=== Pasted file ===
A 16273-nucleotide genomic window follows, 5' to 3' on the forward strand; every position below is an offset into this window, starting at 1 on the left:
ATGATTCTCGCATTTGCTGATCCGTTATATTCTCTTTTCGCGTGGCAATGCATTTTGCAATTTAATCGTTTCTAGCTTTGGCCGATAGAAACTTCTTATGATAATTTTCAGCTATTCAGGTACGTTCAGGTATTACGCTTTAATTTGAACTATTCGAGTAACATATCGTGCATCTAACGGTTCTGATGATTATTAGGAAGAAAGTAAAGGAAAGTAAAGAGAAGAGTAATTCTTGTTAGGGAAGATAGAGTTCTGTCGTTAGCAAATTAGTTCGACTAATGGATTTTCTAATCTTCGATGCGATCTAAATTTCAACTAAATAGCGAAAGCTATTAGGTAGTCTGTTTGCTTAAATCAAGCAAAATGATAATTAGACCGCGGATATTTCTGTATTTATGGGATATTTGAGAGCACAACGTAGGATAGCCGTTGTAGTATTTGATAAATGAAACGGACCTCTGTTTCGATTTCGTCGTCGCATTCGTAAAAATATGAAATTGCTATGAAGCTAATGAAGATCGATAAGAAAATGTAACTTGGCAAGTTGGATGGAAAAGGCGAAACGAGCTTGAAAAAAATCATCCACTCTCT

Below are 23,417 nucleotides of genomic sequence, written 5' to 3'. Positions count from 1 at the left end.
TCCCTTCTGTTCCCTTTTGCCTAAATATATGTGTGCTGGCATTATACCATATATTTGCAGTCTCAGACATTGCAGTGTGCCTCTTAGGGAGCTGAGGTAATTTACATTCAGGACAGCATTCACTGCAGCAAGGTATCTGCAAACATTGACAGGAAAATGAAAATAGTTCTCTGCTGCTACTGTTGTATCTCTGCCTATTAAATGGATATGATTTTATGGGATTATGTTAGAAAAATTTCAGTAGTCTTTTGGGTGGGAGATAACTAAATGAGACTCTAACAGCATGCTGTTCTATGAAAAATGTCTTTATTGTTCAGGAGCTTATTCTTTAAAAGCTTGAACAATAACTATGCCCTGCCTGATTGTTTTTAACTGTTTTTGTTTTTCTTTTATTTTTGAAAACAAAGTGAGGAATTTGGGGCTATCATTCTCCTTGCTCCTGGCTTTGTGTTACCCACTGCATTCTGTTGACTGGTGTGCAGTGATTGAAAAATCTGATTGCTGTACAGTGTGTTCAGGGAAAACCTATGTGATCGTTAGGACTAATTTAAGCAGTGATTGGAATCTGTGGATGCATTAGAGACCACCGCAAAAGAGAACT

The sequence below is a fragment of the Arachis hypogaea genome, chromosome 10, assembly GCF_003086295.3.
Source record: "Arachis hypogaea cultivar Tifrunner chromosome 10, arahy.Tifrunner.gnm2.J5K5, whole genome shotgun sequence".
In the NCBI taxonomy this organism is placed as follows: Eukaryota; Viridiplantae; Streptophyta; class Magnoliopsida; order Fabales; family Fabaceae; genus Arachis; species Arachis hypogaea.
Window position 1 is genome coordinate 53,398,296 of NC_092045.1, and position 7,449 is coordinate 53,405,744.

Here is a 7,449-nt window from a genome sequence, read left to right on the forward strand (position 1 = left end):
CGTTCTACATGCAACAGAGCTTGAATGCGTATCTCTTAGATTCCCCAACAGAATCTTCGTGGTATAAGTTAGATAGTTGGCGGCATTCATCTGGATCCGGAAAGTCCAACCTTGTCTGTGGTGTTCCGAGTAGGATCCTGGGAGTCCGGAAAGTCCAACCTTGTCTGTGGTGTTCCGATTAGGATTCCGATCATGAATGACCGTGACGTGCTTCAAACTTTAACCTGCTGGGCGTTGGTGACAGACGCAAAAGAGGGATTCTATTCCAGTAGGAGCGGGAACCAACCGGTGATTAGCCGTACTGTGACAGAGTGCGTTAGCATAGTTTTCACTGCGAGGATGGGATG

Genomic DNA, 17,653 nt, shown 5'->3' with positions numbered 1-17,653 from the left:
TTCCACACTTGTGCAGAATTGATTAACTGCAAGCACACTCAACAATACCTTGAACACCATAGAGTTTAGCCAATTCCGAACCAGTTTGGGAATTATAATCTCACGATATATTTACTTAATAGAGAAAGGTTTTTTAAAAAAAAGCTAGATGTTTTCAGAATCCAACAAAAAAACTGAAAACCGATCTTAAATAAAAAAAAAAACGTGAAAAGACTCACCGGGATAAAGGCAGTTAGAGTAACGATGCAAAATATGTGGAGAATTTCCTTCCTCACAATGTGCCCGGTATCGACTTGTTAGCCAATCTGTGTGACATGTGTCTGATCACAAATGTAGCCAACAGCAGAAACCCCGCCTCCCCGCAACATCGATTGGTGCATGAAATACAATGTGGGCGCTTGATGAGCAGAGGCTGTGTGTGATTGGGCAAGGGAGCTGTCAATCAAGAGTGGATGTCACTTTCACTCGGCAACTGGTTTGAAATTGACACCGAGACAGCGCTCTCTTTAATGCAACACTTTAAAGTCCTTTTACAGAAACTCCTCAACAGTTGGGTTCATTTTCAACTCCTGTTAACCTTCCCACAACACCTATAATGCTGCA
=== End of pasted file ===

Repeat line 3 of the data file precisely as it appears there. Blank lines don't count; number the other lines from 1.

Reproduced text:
Below are 23,417 nucleotides of genomic sequence, written 5' to 3'. Positions count from 1 at the left end.